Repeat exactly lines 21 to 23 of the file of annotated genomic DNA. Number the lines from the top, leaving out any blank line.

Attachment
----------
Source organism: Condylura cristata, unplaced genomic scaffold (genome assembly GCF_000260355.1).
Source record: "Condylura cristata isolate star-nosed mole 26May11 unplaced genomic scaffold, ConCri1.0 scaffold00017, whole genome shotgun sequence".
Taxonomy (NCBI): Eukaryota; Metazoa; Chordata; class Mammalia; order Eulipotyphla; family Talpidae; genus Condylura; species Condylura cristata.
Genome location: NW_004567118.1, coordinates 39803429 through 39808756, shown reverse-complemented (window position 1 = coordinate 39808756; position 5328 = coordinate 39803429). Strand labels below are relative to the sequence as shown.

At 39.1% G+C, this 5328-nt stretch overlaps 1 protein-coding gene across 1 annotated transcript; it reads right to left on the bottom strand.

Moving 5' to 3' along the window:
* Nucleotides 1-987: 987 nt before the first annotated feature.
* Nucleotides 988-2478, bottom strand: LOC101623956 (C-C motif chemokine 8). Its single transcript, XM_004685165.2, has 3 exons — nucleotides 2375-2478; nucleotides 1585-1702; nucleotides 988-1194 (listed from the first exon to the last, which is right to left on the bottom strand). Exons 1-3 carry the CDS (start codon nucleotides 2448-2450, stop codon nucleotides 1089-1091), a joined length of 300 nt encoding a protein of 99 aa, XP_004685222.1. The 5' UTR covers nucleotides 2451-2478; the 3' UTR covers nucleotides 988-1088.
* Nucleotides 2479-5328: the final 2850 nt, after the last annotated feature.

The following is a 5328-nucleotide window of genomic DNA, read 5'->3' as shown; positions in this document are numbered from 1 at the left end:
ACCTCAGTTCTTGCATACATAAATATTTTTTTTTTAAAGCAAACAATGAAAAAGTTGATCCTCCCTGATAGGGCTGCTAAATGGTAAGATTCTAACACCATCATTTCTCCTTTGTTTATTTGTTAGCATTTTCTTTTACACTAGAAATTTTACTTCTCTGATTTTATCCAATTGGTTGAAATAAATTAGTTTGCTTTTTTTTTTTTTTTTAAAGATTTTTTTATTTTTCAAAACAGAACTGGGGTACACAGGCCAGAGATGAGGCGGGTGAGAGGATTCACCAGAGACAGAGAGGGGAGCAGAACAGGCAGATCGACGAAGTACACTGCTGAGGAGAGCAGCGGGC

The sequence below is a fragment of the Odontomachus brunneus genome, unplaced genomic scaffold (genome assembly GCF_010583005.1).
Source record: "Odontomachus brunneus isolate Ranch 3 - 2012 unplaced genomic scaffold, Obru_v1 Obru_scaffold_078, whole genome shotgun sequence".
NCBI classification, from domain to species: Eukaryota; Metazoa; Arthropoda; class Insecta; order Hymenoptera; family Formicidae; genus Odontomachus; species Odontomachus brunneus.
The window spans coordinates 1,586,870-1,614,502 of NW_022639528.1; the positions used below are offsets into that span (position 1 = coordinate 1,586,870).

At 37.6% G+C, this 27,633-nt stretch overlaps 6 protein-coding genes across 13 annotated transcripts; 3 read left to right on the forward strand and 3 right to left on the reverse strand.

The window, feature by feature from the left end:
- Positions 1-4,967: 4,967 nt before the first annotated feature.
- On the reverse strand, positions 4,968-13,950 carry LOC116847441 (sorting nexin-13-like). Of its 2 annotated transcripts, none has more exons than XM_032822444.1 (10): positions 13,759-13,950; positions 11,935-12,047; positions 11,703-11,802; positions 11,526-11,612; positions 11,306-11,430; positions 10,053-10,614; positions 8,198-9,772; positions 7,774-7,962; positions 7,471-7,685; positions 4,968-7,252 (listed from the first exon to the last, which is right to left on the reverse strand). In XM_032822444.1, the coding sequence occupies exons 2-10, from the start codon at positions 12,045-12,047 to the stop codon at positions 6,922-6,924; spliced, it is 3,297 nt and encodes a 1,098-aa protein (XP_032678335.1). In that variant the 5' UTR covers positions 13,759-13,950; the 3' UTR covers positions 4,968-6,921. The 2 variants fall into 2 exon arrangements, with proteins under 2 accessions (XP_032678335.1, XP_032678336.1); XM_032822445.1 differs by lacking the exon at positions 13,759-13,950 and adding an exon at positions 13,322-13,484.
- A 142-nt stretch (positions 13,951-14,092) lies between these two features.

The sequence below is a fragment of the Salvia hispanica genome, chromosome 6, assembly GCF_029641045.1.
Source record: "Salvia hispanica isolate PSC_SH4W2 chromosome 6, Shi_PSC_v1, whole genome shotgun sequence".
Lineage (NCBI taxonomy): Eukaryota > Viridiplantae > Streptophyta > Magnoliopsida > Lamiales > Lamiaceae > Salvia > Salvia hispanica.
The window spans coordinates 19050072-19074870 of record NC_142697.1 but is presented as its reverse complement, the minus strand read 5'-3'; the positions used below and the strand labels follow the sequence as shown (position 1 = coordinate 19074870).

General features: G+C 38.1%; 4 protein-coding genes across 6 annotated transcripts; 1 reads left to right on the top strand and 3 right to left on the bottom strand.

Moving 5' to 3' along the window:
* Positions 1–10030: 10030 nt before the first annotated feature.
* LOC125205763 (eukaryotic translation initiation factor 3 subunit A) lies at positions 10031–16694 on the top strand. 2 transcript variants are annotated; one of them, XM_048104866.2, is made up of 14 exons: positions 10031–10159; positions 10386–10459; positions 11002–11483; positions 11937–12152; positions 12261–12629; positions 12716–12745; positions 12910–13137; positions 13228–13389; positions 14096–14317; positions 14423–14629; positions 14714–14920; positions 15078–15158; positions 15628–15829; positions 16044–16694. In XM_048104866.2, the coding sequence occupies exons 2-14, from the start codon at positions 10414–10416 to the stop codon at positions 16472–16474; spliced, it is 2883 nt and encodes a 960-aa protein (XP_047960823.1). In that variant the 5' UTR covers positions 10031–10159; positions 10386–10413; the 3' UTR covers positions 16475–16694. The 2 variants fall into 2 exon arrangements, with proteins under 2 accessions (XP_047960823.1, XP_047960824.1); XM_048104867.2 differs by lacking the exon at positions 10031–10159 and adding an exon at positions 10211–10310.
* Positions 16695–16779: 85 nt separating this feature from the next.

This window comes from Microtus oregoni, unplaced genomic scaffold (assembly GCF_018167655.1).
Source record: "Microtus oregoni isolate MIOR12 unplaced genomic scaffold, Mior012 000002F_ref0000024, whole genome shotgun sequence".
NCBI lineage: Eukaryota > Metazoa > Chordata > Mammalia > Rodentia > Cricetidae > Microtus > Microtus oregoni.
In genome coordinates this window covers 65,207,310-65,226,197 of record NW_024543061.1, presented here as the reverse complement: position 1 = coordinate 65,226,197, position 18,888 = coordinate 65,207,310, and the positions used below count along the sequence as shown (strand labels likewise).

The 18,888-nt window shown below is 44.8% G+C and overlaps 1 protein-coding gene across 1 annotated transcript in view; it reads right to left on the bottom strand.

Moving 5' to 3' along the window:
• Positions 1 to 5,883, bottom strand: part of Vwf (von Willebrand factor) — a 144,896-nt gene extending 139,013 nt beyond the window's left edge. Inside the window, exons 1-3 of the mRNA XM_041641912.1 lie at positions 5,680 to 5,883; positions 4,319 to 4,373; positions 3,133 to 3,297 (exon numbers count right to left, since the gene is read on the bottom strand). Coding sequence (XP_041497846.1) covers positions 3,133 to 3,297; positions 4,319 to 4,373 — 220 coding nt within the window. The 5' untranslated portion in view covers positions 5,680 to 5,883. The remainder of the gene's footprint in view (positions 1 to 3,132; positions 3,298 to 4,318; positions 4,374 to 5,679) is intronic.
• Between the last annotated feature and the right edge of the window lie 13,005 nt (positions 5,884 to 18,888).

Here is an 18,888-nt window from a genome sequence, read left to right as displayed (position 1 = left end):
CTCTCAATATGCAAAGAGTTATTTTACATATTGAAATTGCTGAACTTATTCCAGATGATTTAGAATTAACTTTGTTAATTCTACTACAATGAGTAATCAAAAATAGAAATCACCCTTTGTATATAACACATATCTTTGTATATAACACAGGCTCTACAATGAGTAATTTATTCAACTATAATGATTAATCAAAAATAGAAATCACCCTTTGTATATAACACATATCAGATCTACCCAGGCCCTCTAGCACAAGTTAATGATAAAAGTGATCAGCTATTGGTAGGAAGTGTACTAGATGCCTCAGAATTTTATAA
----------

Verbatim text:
The sequence below is a fragment of the Salvia hispanica genome, chromosome 6, assembly GCF_029641045.1.
Source record: "Salvia hispanica isolate PSC_SH4W2 chromosome 6, Shi_PSC_v1, whole genome shotgun sequence".
Lineage (NCBI taxonomy): Eukaryota > Viridiplantae > Streptophyta > Magnoliopsida > Lamiales > Lamiaceae > Salvia > Salvia hispanica.